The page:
Ithaca Hummus’ expansion into salsa underscores retailers' need to rebalance private label sales with premium offerings

By Elizabeth Crawford

- Last updated on GMT

Source: Ithaca Hummus
Source: Ithaca Hummus

Related tags Hummus salsa Private label Retailing

Retailers investing in private label to cater to consumers trading down as inflation rises, simultaneously are looking to offset lower dollar sales with a broader selection of premium offerings that can boost basket rings – creating an opportunity for brands like Ithaca Hummus to expand into new categories.

“Every retailer is focused on their private label program right now, but that can be a double-edged sword, specifically for the retailer,”​ because while lower-priced store brands can boost foot traffic and reinforce consumer loyalty, they also reduce the overall dollar spend, Chris Kirby, chef, CEO and founder of Ithaca Hummus, told FoodNavigator-USA.

He explained, “There are so many categories where consumers are trading down to private label at a faster and faster rate every year, and if retailers aren’t doing something to offset that, then the dollars kind of evaporate from each category, and that is not good for them”​ or the broader CPG universe because it reduces opportunities for brands at different price points and quality levels.

“But,”​ he added, “if there is truly a meaningful point of difference, many consumers are willing to pay a premium for high-end national brands”​ they know and trust, like Ithaca Hummus, which can help offset losses from less expensive items in the category.

This is the scenario that prompted Ithaca Hummus recently to branch into the adjacent fresh salsa segment after ten years of focusing only on its line of boldly flavored, fresh hummus.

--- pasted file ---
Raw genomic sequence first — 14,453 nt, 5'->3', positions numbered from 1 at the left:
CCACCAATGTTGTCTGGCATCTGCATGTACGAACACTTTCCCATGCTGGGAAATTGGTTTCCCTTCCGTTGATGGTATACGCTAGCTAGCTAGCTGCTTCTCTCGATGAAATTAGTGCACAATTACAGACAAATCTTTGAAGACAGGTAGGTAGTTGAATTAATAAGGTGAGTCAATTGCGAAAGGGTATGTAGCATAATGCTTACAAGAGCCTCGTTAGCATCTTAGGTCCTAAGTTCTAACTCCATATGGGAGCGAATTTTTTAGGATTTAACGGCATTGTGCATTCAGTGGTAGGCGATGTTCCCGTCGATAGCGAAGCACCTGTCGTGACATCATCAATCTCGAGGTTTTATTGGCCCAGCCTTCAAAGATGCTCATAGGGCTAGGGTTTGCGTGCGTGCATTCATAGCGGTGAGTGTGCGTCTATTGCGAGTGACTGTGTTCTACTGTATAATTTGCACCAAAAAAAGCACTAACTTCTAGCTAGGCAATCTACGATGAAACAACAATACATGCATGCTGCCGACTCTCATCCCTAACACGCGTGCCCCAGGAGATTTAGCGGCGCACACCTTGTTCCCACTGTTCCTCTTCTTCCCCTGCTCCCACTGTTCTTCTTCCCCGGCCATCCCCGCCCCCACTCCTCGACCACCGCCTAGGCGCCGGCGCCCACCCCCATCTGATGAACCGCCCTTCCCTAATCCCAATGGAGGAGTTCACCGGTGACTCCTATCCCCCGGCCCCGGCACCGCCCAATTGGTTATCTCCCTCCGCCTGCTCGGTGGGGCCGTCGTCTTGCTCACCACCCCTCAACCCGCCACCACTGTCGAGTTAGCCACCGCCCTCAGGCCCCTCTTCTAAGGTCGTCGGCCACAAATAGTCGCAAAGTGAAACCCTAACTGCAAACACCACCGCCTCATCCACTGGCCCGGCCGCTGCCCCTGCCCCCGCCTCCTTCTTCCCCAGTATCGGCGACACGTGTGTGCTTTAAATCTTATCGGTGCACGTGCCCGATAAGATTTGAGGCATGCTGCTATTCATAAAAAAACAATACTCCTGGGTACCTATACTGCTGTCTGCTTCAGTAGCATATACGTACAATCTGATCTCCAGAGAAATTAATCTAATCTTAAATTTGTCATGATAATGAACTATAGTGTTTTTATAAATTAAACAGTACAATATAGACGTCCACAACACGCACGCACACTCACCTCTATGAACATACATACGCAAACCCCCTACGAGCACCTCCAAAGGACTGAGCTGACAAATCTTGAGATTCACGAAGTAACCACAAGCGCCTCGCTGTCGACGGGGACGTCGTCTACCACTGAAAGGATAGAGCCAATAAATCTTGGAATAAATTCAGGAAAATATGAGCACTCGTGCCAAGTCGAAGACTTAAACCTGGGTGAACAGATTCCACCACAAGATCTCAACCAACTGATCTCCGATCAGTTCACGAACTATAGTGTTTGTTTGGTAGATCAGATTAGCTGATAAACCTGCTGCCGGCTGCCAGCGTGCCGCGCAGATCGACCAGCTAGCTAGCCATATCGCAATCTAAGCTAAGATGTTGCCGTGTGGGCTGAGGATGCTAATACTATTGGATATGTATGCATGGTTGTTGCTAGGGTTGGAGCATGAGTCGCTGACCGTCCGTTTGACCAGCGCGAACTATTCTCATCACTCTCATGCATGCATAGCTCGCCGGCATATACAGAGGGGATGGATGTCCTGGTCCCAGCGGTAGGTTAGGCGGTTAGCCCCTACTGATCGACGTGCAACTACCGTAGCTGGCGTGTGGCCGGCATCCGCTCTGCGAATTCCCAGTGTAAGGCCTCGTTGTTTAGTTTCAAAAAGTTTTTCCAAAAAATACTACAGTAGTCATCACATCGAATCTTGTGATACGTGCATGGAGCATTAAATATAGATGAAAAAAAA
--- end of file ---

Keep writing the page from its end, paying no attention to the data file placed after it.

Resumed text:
“One of our retail partners came to us almost a year and a half ago and said that they had a really strong private label program in refrigerated salsa, but they were looking for a national premium brand product to help with that offset. … And as experts in fresh ingredients and cold processing and HPP, we knew that we could win on taste and texture in the refrigerated salsa category. So, it made sense for our brand and it made sense for the retailer, and it strengthened our partnership,”​ Kirby said.

After tinkering with combinations of fresh ingredients, Ithaca Hummus launched earlier this year a trio of Mild, Medium and Hot! Fire roasted salsa that combine smokiness, freshness and varying levels of “kick” from premium peppers.

Private label + premium offers win-win

Ithaca Hummus’ expansion in to premium salsa offers a win-win for the brand and retailers not just because it balances out category sales, but because it creates a better branding opportunity for both and appeals to premium shoppers, Kirby said.

He explained Ithaca Hummus’ HPP processed, fresh salsas easily slide into a white space that often attracts regional players, but which still does not have a dominate national brand – allowing Ithaca to leverage its scale and brand awareness to attract shoppers who are willing to spend more on products from a name they recognize and trust but without having to compete on price with the heavy-hitting brands that play in shelf stable salsa.